The documentary tells the untold history of blacks working in horror, with guests including director Jordan Peele.
In-between munching on your kids’ Halloween candy, lovers of horror can sink their fangs into the new Shudder original documentary “Horror Noire: A History of Black Horror.”
“Horror Noire,” directed by Xavier Burgin, traces the history of black people in Hollywood through their connection to the horror genre.
It includes the way black people have been caricatured and exploited in the genre, and how the future of horror is being shaped.
The documentary features a wealth of interviews from scholars and creators in black horror such as Oscar-winning director Jordan Peele (“Us” and “Get Out”) and actor Tony Todd (“Candyman”).
“Horror Noire,” the namesake of Robin Means Coleman’s book, is available on Shudder, a streaming service that’s basically the horror version of Netflix.
The film’s executive producer is Tananarive Due, an award-winning author who teaches black horror at the University of California, Los Angeles.
Due talked about her mom’s interest in horror, which sparked her own love for it, how black history is black horror, and the significance of the new five-year Monkey Paw Productions deal that Universal Pictures recently finalized with Peele.
Your mom got you into horror. What attracted her to it?
I’m teaching a course right now that I’ve been teaching since soon after “Get Out” came out. It’s called “The Sunken Place: Racism, Survival and the Black Horror Aesthetic” at UCLA.
To contextualize it, that course started up again for me this fall; and these stories are still very fresh to me. I put a picture of my mother up on the screen for my students to see when she was being arrested at a 1963 Civil Rights demonstration in Tallahassee, Florida. She was wearing dark glasses. I explained to my students she was wearing these dark glasses because in the previous protest march, a police officer threw a tear gas canister in her face.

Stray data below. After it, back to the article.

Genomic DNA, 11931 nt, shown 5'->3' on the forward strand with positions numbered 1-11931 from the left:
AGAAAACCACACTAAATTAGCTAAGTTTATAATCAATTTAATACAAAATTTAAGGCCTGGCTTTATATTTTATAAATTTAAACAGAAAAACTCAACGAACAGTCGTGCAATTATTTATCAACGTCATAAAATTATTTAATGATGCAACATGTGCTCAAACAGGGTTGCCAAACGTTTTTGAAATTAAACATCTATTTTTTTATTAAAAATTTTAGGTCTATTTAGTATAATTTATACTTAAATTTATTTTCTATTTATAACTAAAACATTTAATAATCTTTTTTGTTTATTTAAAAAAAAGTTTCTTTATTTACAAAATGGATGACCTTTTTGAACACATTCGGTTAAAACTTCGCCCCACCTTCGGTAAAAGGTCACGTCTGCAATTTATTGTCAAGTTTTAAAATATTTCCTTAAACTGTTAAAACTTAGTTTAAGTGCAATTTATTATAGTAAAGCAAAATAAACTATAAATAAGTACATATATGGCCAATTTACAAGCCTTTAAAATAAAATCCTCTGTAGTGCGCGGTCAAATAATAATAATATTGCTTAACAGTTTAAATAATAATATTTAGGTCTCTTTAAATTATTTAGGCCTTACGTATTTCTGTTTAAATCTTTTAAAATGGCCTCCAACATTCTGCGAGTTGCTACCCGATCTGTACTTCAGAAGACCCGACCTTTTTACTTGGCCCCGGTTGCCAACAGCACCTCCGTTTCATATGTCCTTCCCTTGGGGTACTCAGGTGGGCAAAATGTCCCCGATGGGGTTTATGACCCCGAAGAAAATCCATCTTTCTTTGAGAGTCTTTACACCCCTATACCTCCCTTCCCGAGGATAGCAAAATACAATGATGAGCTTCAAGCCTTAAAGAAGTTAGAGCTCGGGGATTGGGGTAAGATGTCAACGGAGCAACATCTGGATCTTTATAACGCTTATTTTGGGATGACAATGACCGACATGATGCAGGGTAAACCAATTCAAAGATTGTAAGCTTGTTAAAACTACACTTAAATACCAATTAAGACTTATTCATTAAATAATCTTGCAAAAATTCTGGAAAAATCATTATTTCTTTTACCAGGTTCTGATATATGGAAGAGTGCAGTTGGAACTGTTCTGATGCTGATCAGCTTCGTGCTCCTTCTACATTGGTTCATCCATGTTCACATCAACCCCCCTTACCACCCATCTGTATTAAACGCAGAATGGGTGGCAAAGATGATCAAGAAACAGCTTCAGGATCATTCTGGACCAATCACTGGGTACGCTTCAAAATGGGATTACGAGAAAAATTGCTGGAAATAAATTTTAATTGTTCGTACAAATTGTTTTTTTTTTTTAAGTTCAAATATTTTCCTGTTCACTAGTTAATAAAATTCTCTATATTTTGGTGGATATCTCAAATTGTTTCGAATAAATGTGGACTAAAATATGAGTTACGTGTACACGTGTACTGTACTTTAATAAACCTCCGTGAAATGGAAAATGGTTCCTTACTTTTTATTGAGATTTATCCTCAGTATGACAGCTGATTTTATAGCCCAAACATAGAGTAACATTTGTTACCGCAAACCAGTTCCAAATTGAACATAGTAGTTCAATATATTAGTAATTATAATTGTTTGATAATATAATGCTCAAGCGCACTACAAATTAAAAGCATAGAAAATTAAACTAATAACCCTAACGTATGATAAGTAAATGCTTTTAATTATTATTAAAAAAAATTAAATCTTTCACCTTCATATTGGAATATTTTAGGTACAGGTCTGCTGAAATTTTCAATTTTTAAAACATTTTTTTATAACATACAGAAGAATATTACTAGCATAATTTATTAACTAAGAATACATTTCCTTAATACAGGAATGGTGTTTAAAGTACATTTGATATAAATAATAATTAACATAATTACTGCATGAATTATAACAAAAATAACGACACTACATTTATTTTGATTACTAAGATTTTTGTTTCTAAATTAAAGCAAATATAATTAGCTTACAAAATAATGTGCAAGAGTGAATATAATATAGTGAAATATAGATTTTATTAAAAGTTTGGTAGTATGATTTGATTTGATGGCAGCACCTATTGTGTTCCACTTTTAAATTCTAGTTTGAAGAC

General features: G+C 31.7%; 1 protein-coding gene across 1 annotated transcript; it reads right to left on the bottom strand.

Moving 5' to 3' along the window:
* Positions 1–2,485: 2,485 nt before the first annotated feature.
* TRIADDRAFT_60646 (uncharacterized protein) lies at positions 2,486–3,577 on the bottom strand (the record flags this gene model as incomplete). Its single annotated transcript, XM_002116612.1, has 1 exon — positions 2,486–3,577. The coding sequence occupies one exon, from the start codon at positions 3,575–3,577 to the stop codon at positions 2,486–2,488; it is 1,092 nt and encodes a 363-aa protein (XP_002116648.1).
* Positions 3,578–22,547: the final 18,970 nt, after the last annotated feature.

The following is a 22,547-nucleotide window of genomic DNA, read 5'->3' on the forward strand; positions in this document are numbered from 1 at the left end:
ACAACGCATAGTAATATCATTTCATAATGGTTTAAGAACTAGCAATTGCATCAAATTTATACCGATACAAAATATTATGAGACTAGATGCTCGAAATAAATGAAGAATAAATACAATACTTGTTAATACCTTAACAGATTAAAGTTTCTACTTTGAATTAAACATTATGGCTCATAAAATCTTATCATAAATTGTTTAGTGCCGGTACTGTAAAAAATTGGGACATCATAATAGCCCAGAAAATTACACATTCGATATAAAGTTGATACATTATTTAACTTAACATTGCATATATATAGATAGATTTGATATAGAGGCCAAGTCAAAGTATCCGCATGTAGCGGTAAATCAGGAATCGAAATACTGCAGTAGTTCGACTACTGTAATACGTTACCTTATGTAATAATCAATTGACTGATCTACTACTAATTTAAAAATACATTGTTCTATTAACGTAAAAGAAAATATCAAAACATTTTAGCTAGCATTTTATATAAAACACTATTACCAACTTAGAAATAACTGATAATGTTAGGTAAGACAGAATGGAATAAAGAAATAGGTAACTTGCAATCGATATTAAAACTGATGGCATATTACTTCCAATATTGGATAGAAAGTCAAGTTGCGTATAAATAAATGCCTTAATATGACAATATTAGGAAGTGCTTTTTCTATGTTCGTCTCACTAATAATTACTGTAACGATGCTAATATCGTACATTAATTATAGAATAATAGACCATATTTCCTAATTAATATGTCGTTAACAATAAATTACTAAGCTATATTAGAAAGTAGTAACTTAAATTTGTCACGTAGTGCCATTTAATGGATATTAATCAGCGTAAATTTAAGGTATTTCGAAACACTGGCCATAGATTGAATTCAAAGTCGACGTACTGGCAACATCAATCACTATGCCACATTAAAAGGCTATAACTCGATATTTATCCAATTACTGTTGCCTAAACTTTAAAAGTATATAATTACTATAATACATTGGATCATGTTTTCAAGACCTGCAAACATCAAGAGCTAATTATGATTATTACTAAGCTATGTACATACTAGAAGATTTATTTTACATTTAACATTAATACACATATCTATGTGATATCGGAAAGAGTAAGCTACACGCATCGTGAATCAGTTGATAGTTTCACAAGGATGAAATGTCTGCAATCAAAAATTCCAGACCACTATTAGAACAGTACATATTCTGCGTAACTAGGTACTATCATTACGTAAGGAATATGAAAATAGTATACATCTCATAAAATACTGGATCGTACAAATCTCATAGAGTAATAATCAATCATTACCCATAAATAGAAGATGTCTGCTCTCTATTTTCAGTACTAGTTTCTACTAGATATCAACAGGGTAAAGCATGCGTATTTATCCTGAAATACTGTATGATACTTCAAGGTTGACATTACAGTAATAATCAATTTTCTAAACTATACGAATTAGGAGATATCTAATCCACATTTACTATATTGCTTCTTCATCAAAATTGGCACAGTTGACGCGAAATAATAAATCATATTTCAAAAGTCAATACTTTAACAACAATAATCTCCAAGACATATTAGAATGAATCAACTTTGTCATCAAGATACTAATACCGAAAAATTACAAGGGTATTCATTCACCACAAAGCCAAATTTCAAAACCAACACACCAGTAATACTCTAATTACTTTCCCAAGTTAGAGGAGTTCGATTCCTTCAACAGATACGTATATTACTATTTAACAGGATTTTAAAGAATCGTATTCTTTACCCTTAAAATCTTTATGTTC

For her entire adult life after that, she often wore dark glasses, even indoors. She had a heightened sensitivity to light, which was a very visible scar, left over from the Civil Rights era. Now I’ve come to understand I think my mother loved horror because she was a civil-rights activist.
What’s the connection with civil rights and your mom loving horror?
Horror has this power to help us confront our trauma in a very concrete form and then walk past it; because it’s a movie, it’s not real. Whatever I’m going through isn’t as bad as having a demon in my house [laughs]. There’s police brutality, but I’m so glad that demon in the closet isn’t real [laughs]. That’s an oversimplification. But I think it doesn’t always have to deal with racial trauma. A conversation developed from the recent “Halloween (2018)” movie, with women talking about how Laurie Strode confronting her trauma is kind of a vehicle for all trauma survivors, especially women trauma survivors.
Can you explain how black history is black horror?
Those pictures that flash across the documentary tell the story. There’s images of lynchings and beatings and this sort of quietly-accepted terrorism that black families were living with under Jim Crow, which wasn’t that long ago; and we’re still fighting off hidden vestiges of the slavery and Jim Crow eras that have reached our education, public policy and policing.
When you literally have grandparents who have stories about the time so-and-so was lynched; when your family stories include running and hiding and sudden violence -- that is horror. It’s not that it was happening to every family at every moment. But so many families have it as part of their family history: stories of running, hiding and being attacked because of race.